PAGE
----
Nature photography, political rants, and Martyman laughs from the ten-time award-winning author of "Cool Creatures, Hot Planet" and "Endangered Edens."

Wandering Albatross

Wandering Albatross

Marty’s photo of the day #1505. It’s Book Excerpts Week, featuring an excerpt from my first book, “Cool Creatures, Hot Planet: Exploring the Seven Continents,” and a corresponding photo (that may or may not be from the book).

Even though we were hundreds of miles away from any significant landmass, our Drake Passage voyage was never boring. I spent much of my time outside on the bow enjoying the crisp Antarctic air and photographing the wandering albatrosses. Beautiful slender white birds with black and white wings, wandering albatrosses belong to the order Procellariiformes. The descriptive name for birds in this order (which also includes petrels, prions, and shearwaters) is tubenose, and it comes from their ability to drink ocean water and excrete the salt through the tubular nostrils on their upper bills.

Wandering albatrosses are impressive creatures with wingspans up to eleven feet—the widest of any bird. Imagine one flying a short distance overhead. On land it might look like a pterodactyl swooping down to carry you off, but on the ocean there’s nothing for size comparison, and you have to remind yourself just how big the bird really is.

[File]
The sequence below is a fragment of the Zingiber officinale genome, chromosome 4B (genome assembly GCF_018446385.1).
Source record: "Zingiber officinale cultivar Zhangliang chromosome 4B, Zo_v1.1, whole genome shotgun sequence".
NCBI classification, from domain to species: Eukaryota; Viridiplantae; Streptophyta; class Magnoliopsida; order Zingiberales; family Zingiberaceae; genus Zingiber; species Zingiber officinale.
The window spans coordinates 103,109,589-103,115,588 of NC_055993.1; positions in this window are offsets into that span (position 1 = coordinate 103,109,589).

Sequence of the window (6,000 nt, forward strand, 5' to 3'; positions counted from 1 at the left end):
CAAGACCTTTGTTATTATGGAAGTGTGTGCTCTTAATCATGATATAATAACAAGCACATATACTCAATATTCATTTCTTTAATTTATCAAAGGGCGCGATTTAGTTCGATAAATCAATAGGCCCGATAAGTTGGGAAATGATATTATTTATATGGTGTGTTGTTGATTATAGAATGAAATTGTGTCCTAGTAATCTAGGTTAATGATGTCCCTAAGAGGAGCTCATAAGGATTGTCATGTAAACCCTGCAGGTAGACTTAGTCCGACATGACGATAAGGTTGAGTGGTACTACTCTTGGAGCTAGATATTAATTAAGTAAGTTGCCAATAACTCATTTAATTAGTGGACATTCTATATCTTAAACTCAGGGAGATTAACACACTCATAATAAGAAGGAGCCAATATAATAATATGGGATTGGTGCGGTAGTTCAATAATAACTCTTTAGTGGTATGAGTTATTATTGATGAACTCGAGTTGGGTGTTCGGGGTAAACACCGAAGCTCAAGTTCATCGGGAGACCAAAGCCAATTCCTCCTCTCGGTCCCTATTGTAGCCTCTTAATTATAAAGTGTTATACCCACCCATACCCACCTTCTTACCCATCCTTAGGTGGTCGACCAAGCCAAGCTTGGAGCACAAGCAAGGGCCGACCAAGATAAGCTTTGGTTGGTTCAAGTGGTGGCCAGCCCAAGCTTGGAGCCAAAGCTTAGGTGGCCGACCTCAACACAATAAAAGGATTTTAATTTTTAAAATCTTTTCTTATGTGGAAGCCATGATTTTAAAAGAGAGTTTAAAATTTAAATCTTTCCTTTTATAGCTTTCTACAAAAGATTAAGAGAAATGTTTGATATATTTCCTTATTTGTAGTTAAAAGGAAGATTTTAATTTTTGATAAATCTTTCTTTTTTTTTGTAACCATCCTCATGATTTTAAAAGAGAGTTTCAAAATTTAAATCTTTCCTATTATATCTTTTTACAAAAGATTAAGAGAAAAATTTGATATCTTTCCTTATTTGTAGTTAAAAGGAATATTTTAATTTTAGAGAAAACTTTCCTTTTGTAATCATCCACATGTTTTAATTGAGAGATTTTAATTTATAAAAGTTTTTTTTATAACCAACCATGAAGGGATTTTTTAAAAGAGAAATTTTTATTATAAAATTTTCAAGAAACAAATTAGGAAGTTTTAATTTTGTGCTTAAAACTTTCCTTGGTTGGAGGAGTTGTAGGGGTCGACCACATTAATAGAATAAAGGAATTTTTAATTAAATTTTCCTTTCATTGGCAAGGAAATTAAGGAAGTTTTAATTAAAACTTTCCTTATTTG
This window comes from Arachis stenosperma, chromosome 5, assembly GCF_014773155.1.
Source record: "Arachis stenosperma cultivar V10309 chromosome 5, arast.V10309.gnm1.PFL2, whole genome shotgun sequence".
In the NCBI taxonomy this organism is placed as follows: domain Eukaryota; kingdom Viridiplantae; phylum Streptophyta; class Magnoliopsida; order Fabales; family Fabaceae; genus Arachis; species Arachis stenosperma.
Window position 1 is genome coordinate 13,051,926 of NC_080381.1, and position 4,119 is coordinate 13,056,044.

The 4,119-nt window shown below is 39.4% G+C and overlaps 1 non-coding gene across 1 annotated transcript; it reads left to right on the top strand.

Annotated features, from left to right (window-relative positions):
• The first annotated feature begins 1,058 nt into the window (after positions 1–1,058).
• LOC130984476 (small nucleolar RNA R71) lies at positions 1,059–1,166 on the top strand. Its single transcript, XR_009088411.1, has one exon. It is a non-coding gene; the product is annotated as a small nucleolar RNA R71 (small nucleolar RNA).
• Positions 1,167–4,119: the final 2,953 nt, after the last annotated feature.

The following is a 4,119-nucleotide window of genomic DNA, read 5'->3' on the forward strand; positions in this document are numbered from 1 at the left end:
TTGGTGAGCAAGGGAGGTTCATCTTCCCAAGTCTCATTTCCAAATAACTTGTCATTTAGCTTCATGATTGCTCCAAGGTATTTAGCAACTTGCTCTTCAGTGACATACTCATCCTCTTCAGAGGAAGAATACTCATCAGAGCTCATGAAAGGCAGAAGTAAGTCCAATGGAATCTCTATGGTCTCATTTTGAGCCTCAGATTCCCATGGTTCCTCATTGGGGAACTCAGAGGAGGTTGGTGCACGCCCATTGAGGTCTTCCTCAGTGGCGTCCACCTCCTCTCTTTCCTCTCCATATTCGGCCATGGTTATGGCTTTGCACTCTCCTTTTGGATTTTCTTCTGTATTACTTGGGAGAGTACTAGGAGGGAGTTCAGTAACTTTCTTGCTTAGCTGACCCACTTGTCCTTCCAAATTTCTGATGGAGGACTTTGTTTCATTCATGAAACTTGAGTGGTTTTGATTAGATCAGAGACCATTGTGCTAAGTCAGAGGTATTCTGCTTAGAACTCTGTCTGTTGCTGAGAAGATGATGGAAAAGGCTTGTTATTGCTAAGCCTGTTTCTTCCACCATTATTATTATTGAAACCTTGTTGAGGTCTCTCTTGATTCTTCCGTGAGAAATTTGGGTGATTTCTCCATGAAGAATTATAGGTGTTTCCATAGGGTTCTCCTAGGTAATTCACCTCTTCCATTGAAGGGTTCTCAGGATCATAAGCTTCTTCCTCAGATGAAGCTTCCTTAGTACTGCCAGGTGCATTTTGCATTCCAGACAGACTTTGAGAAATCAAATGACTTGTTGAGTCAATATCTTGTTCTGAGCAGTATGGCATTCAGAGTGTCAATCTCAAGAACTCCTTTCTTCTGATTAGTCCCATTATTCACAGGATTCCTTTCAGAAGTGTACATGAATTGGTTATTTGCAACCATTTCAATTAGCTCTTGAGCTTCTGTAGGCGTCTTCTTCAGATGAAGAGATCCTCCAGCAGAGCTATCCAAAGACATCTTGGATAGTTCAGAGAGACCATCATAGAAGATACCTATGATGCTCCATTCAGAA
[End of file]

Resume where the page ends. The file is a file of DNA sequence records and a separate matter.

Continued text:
As masters of riding the wind currents, wandering albatrosses seldom need to flap their wings. With just a dip of the head or a subtle tilt of tail feathers, they could adjust their flight to keep even with the ship. Sometimes they’d glide in close, and I’d gaze into their shiny black eyes and feel as if I were flying myself.

Wandering albatrosses spend the majority of their lives at sea. When young, they may go five or more years without touching land. When mature, they come ashore on a two-year breeding cycle and lay one egg each time.

Sadly, these great birds are a “vulnerable species” (as classified by the IUCN), with fewer than twenty thousand breeding pairs remaining in the world. Their population is declining because their slow reproduction rate can’t compensate for the 10 percent that perish each year trying to scavenge bait from the longlines of commercial fishing boats. Although albatrosses have the entire ocean at their disposal, they seem to prefer the company of ships. Theories for their attraction include curiosity, air currents, and easy access to food churned up in wakes. Whatever the reason, I never would have suspected they were in peril, as one or more were usually gliding nearby.

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